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Golden Arches Over Brazil: McDonald's CEO Marcel Fleischmann
Latin CEO / March-April 2002

By Larry Luxner

Four teenagers sit quietly at computer terminals, surfing the Internet. Artsy prints add splashes of color to the pastel wall above them, while Stevie Wonder's "Ribbon in the Sky" plays softly in the background. Adding to the refined ambience are huge potted plants, hardwood floors, a tall glass cylinder filled with coffee beans and a newspaper rack holding today's edition of Folha de S. Paulo.

Starbucks? Not a chance. This is the newest of five McDonald's restaurants in Alphaville, an upscale community about an hour's drive from downtown São Paulo.

Of the fast-food chain's 1,191 eateries throughout Brazil, this particular outlet -- sandwiched between an Outback Steakhouse and a Blockbuster Video -- happens to be the one that Marcel Fleischmann, president and CEO of McDonald's Brazil, most frequently visits from his office just down the street.

"Usually, I eat once a day at a McDonald's," says Fleischmann, estimating he has wolfed down over 28,000 hamburgers in his career. "I've eaten in every single restaurant. I taste the quarter-pounder, the fries and the shakes."

McDonald's is by far the most successful fast-food chain in a country that thrives on fast food. And as president of McDonald's Comércio de Alimentos Ltda. (the subsidiary's official name), Fleischmann oversees an empire that as of mid-March 2002 encompassed 619 kiosks and 572 restaurants in 21 of Brazil's 26 states, plus the Federal District. More than half are company-owned, the rest by 142 franchisees.

"We are one of the Big Eight of McDonald's -- Australia, Japan, Canada, England, Germany, France, the United States and Brazil," boasts the 51-year-old Rio de Janeiro native, who is remarkably fit considering all those Big Macs he's put away. "No country outside the 'First World' has close to this number in terms of sales."

In 2001, an estimated 514 million people ate in a McDonald's restaurant somewhere in Brazil, generating revenues of R$1.57 billion (US$674 million at current exchange rates) a 10 percent increase over the R$1.46 billion in sales reported in 2000.

Fleischmann says McDonald's Brazil has been profitable every year since 1988, though company policy prevents him from saying by how much. What he will say is that, of the top 10 McDonald's outlets in volume worldwide, three happen to be in Brazil (the others are in Germany, Russia, Hong Kong and England). And the company even operates its own Hamburger University at corporate headquarters in Alphaville -- making Brazil one of only six countries, and the only one in Latin America, to have one.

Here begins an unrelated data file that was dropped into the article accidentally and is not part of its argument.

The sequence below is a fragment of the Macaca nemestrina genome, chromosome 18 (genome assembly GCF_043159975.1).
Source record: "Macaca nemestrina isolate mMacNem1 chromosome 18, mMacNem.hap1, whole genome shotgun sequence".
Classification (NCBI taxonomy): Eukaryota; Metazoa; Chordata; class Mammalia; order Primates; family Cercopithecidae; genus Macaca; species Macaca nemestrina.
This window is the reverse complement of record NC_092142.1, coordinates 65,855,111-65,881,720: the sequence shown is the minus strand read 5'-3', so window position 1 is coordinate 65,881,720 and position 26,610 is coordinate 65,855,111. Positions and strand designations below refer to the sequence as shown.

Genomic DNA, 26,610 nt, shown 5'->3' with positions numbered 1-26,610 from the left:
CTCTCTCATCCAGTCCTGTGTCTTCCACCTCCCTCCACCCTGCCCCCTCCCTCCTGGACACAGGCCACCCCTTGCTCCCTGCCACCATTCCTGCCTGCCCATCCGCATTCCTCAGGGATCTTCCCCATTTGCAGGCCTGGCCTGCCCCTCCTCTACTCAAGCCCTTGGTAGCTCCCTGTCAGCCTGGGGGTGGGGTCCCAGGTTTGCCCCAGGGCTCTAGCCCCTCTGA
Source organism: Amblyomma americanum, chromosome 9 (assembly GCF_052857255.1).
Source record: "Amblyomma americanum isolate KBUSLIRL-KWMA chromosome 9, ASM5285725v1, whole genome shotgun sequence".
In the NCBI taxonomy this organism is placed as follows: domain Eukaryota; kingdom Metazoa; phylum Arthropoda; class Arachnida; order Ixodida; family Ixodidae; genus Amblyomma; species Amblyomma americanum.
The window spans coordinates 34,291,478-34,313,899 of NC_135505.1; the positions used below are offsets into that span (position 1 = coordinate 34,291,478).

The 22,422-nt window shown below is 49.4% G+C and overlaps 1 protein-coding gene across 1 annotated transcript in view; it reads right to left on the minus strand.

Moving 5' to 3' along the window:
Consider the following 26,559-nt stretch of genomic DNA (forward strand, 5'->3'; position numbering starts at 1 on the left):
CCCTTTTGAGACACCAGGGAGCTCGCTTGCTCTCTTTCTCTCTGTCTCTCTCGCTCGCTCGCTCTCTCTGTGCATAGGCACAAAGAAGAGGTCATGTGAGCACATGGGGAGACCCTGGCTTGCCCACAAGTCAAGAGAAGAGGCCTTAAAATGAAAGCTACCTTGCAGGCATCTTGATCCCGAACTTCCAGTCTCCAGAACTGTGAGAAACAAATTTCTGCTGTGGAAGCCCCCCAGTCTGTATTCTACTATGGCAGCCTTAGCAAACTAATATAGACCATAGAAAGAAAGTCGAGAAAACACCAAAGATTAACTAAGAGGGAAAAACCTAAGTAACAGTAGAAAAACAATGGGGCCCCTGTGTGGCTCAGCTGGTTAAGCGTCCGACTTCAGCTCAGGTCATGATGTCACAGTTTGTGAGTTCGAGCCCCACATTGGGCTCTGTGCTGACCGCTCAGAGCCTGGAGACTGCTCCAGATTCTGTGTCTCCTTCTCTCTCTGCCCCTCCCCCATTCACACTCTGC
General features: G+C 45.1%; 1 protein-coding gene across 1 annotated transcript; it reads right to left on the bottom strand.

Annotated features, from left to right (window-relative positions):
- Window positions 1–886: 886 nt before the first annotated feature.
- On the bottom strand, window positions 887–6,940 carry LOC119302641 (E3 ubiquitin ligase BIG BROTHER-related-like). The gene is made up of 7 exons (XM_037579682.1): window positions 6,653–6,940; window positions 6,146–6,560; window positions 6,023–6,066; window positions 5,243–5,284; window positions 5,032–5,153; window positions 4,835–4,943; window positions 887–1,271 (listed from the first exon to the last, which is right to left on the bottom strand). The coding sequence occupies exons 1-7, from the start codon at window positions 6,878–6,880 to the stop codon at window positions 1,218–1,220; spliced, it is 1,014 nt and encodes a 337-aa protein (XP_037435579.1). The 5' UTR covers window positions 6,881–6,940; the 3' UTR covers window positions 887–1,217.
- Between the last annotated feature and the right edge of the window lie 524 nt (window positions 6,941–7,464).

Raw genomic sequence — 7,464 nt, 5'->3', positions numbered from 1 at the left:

More importantly, McDonald's is Brazil's leading private-sector employer, with 36,000 Brazilians on its payroll, 87 percent of them under 21 years old.

"Our philosophy is quite simple," Fleischmann recently told LatinCEO. "We are a family restaurant business. We never target our business to a specific type of customer or social class, such as teenagers or parents or kids. We appeal to the entire family. When you are aiming for the entire family, this requires investments year after year."

McDonald's, with worldwide headquarters in Oak Brook, Ill., arrived in Brazil back in 1979 as a joint venture with Rio de Janeiro entrepreneur Peter Rodenbeck. Its first outlet opened on Rua Hilario de Gouvea in Rio's upscale Copacabana neighborhood. A year later, Fleischmann joined the chain as a store manager, "flipping burgers, wiping the floor, cleaning the windows and working the cash register."

In 1981, a second joint venture began in São Paulo between McDonald's and businessman Gregory James Ryan. In 1995, the Rio and São Paulo ventures were merged into a single entity, McDonald's Brazil, and the following year Rodenbeck and Ryan sold their shares to the company. The local operations then became a wholly owned subsidiary of McDonald's, and Fleischmann was named vice-president, eventually becoming president.

"We were the first country where McDonald's did business in a hostile economic environment and really succeeded," says Fleischmann. "After Brazil, McDonald's went into Eastern Europe. I've received delegations from Hungary, Poland and Russia. We run seminars for other countries. When Mexico devalued the peso [in 1994], I sent my entire team over there for one month."

It's hard to imagine McDonald's having such a dominant market share in Brazil. According to Fleischmann, Brazil's informal dining sector is worth R$4.1 billion a year (US$1.75 billion). McDonald's claims 25 percent of that market. Habib's, an Arab-themed fast-food chain, shares another 15 percent slice with local hamburger rival Bob's and other, smaller chains. The remaining 60 percent is controlled by a host of independent hot-dog vans, bakeries, cafeterias at Metro stations and other informal eateries.

"When McDonald's came here, we changed the entire way of doing business. We brought uniforms and sanitation procedures, put in air-conditioning and made a lot of investment in kitchen equipment," said Fleischmann, noting that the largest McDonald's restaurants in Brazil today are both in São Paulo: an outlet on Avenida Paulista, which seats 450 patrons, and a drive-through on the Marginal Pinheiros, which sits on a 6,000-square-meter site.